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The First Drawing
     

The First Drawing

5.0 1
by Mordicai Gerstein
 

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Imagine you were born before the invention of drawing, more than thirty thousand years ago.

You would live with your whole family in a cave and see woolly mammoths walk by!

You might even see images of animals hidden in the shapes of clouds and rocks.

You would want to share these pictures with your family, but wouldn't know how.

Who would have made the

Overview

Imagine you were born before the invention of drawing, more than thirty thousand years ago.

You would live with your whole family in a cave and see woolly mammoths walk by!

You might even see images of animals hidden in the shapes of clouds and rocks.

You would want to share these pictures with your family, but wouldn't know how.

Who would have made the world's first drawing? Would it have been you?


In The First Drawing, Caldecott Medal winner Mordicai Gerstein imagines the discovery of drawing...and inspires the young dreamers and artists of today.

Editorial Reviews

Publishers Weekly
In this playful account, Caldecott Medalist Gerstein (The Man Who Walked Between the Towers) suggests how and why drawing was invented, imaginatively drawing from an archeological find of cave drawings and a nearby child’s footprint. Second-person narration immediately pulls readers in: “Imagine... you were born before the invention of drawing.” A shaggy-haired modern boy, colored pencils in his back pockets, and a dog stand in front of a blank canvas. Opposite, the boy is transported. It’s 30,000 years earlier, and he has a wolf at his side. When he encounters a woolly mammoth, the boy shares the experience, using a burnt stick to depict the giant animal on a cave wall. Gerstein’s mixed-media spreads feature a mostly blue and brown palette, and thin, rainbow-hued brushstrokes add texture and vividness. The power and intrinsic reward of making art is revealed as the boy animatedly draws his mammoth over several panels—to the fear, then fascination, of his family. Artists see the world differently, but Gerstein suggests their true gift lies in allowing others to share in their visions. Ages 3–6. Agent: Joan Raines, Raines & Raines. (Sept.)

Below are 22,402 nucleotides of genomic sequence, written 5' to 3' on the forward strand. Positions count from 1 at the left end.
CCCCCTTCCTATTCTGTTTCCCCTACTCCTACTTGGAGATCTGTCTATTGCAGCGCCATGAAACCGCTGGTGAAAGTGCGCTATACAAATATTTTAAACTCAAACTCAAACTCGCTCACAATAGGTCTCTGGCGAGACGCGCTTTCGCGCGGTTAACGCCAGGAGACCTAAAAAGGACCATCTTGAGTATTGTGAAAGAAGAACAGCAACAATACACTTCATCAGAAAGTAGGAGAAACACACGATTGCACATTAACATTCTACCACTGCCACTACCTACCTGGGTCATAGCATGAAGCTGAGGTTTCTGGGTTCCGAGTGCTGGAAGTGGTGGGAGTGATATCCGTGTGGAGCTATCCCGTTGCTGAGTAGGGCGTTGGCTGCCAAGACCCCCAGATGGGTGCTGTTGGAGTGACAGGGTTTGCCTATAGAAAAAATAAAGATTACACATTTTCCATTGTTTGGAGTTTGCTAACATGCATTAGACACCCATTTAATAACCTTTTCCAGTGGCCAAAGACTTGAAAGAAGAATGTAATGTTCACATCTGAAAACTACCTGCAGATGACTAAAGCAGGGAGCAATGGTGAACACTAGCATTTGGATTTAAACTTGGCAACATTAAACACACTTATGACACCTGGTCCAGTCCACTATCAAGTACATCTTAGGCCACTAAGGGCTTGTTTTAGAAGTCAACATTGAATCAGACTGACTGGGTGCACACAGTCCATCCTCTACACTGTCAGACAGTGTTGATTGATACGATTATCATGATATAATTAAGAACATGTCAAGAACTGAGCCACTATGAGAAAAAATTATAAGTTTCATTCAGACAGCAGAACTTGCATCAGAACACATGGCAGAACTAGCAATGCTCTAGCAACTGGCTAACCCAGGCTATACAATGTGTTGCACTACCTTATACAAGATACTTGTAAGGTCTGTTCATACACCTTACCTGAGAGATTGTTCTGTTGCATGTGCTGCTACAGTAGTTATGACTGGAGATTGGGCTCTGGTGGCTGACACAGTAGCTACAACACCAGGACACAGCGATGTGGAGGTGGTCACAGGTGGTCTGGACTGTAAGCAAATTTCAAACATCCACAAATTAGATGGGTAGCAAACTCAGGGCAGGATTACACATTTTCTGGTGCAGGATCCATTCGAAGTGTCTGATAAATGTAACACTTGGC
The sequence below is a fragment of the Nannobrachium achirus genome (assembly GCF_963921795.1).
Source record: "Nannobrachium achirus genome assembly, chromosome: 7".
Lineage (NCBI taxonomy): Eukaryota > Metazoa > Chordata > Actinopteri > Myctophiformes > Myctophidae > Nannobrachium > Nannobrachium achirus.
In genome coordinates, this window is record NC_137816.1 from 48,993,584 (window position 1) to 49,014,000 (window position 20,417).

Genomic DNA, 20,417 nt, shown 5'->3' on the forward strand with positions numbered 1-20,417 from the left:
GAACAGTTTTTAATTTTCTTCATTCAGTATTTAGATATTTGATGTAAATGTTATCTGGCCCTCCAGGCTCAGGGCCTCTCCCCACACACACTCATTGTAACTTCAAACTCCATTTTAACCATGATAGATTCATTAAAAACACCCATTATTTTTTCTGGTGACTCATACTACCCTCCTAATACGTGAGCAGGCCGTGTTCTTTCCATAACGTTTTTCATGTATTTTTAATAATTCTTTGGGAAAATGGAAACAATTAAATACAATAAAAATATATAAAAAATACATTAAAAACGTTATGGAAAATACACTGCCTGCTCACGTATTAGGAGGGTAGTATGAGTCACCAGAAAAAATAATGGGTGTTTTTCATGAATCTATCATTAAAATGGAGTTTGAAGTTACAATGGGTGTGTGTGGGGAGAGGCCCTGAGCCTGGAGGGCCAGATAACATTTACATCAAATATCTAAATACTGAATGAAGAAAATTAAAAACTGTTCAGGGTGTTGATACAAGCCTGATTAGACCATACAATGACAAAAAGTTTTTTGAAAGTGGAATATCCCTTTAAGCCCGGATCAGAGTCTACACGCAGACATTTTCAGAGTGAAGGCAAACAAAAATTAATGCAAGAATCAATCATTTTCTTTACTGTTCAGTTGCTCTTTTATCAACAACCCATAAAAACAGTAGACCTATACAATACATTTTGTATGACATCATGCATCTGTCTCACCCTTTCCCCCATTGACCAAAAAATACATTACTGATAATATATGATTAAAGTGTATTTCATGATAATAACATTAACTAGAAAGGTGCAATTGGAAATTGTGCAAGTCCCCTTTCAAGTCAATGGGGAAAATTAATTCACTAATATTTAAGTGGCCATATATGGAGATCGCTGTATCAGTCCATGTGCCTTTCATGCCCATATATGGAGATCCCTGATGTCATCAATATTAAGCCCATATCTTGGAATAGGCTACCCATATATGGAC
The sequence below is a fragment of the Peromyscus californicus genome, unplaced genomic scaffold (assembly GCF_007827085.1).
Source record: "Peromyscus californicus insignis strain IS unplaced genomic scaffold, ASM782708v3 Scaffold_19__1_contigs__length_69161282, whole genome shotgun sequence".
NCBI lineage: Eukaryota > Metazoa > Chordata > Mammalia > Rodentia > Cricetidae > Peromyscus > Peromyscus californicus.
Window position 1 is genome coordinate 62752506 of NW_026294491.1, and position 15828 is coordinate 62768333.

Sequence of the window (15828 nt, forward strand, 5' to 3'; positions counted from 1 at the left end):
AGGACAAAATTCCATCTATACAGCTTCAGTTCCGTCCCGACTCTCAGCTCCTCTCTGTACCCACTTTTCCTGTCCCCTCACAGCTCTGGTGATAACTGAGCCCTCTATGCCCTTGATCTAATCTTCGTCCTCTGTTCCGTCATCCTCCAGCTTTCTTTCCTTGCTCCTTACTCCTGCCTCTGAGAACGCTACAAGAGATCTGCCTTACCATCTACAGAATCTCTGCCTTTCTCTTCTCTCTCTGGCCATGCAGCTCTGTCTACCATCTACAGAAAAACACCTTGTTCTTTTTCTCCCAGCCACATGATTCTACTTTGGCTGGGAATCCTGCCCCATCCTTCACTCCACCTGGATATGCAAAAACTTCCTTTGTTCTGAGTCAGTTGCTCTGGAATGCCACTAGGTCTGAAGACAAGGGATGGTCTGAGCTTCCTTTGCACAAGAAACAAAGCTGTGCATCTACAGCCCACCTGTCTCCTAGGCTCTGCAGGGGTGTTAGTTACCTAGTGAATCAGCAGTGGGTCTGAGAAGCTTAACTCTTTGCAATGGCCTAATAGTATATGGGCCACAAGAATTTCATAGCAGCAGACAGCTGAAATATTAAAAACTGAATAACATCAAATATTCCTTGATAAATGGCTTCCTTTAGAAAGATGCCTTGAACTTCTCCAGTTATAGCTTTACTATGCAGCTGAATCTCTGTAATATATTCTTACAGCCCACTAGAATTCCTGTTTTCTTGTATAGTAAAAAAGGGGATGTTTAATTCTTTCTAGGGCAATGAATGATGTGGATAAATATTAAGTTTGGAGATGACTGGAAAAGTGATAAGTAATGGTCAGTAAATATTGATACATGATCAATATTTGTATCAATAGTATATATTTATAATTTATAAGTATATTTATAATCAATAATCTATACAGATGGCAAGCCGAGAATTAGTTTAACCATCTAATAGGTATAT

Booklist
"The line, acrylic, and colored-pencil art, which fills up each spread, has the buoyant feeling of discovery and is clever in the way it turns imaginings into pictures. A way to think about the start of art."
From the Publisher
Fall 2013 Parents' Choice Award2014 CCBC Choices List
Children's Book Committee at Bank Street College 2014 Best Book of the Year"

The much-admired illustrator Mordicai Gerstein performs a persuasive bit of magic in The First Drawing...[he] uses delicate ink over rough colorful acrylics in a visual echo of the way the fineness of artistic sensibility might have arisen in primitive Stone Age culture"—The Wall Street Journal

*"In this compelling picture book, Gerstein invites children to travel back in time more than 30,000 years to a cave in what is now southern France....Gerstein's illustrations of rocks, clouds, and shadows cleverly conceal animal shapes that both readers and the protagonist are compelled to discover."—School Library Journal (starred review)

*"Gerstein's mixed-media spreads feature a mostly blue and brown palette, and thin, rainbow-hued brushstrokes add texture and vividness....Artists see the world differently, but Gerstein suggests their true gift lies in allowing others to share in their visions."—Publishers Weekly (starred review)"